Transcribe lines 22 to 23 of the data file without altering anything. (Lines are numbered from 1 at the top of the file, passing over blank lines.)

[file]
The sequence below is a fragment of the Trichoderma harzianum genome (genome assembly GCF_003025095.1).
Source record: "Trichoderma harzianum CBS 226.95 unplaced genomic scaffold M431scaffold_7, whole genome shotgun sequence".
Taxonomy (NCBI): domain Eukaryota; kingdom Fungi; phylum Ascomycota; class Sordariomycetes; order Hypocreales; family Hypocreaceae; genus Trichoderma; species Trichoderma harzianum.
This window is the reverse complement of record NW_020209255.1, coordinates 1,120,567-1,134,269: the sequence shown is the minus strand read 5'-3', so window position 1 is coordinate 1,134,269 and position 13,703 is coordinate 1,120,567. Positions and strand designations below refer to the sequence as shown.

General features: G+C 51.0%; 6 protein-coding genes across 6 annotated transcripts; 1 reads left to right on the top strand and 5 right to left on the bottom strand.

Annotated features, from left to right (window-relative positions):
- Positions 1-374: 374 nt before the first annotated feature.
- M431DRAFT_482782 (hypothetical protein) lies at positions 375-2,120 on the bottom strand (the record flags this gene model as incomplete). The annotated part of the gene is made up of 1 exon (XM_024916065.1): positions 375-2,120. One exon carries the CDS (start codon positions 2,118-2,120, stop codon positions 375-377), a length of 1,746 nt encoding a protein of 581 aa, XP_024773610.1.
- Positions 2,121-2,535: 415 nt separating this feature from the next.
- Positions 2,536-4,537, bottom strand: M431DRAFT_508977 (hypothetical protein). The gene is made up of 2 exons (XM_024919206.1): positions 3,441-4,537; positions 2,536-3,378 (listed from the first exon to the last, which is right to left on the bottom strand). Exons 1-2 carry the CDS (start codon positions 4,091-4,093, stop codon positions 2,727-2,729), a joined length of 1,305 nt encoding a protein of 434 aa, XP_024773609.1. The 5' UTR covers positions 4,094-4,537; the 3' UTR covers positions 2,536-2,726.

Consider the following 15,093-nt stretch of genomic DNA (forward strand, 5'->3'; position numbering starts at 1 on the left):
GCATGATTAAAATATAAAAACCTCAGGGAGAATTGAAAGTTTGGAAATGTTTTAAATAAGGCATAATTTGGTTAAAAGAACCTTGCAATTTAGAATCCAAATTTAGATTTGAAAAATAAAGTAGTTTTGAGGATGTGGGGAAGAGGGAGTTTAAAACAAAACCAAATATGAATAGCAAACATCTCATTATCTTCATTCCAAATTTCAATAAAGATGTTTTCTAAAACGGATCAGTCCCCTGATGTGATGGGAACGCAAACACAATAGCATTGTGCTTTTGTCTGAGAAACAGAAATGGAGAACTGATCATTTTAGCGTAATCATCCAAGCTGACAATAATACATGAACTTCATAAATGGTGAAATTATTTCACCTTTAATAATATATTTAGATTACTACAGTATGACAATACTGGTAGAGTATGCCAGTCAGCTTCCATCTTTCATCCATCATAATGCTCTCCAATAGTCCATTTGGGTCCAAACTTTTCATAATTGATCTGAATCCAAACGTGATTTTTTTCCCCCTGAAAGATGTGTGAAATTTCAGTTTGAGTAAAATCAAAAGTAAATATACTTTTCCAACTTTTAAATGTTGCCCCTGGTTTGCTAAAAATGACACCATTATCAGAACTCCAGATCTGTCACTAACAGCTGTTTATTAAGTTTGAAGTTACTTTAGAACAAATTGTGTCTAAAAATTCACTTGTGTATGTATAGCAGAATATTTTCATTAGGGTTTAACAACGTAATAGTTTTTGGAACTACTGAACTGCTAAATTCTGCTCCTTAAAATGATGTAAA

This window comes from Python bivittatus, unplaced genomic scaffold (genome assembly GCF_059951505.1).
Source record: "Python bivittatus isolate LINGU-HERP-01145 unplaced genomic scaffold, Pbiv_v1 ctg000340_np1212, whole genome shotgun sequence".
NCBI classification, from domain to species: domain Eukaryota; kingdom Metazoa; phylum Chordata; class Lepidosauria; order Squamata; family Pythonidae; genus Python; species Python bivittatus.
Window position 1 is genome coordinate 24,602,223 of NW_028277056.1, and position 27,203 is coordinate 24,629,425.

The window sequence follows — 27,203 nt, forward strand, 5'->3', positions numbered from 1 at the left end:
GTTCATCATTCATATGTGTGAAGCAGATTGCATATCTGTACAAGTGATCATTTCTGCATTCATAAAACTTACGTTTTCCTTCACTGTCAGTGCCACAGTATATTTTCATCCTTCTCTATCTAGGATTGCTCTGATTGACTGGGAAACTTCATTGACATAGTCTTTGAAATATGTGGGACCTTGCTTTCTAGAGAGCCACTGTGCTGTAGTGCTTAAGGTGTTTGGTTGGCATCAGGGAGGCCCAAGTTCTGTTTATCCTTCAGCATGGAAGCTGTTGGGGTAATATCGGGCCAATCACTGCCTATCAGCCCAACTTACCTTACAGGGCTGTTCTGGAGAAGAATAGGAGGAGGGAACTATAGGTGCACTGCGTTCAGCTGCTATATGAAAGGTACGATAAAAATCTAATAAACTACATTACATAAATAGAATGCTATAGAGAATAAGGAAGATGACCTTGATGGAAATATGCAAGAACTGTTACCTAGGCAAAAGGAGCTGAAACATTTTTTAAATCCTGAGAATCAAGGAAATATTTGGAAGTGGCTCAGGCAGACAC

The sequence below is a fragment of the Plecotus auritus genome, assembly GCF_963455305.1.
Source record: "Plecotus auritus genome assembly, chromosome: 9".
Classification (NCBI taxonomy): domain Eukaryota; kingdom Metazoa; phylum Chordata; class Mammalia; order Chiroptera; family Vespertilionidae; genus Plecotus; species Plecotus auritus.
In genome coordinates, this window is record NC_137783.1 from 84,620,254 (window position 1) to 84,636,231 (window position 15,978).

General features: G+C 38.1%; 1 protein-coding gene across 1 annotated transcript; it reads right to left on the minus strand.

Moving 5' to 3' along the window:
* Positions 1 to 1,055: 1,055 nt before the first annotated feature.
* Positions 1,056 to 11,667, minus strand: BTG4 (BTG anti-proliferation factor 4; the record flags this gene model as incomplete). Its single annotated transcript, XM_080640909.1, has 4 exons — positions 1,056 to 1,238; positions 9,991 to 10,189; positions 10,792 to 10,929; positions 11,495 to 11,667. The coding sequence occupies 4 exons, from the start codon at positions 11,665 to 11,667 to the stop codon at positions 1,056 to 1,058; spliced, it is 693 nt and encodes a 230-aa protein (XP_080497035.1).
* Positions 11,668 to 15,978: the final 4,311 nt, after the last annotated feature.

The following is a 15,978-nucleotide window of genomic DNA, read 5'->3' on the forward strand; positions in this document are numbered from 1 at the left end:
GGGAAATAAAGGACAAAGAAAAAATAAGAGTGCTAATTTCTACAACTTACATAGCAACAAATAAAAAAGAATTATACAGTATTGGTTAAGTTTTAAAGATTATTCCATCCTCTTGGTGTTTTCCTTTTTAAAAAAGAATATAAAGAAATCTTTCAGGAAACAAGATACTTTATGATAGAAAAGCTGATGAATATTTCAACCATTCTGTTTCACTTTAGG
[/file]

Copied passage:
In genome coordinates, this window is record NC_137783.1 from 84,620,254 (window position 1) to 84,636,231 (window position 15,978).

General features: G+C 38.1%; 1 protein-coding gene across 1 annotated transcript; it reads right to left on the minus strand.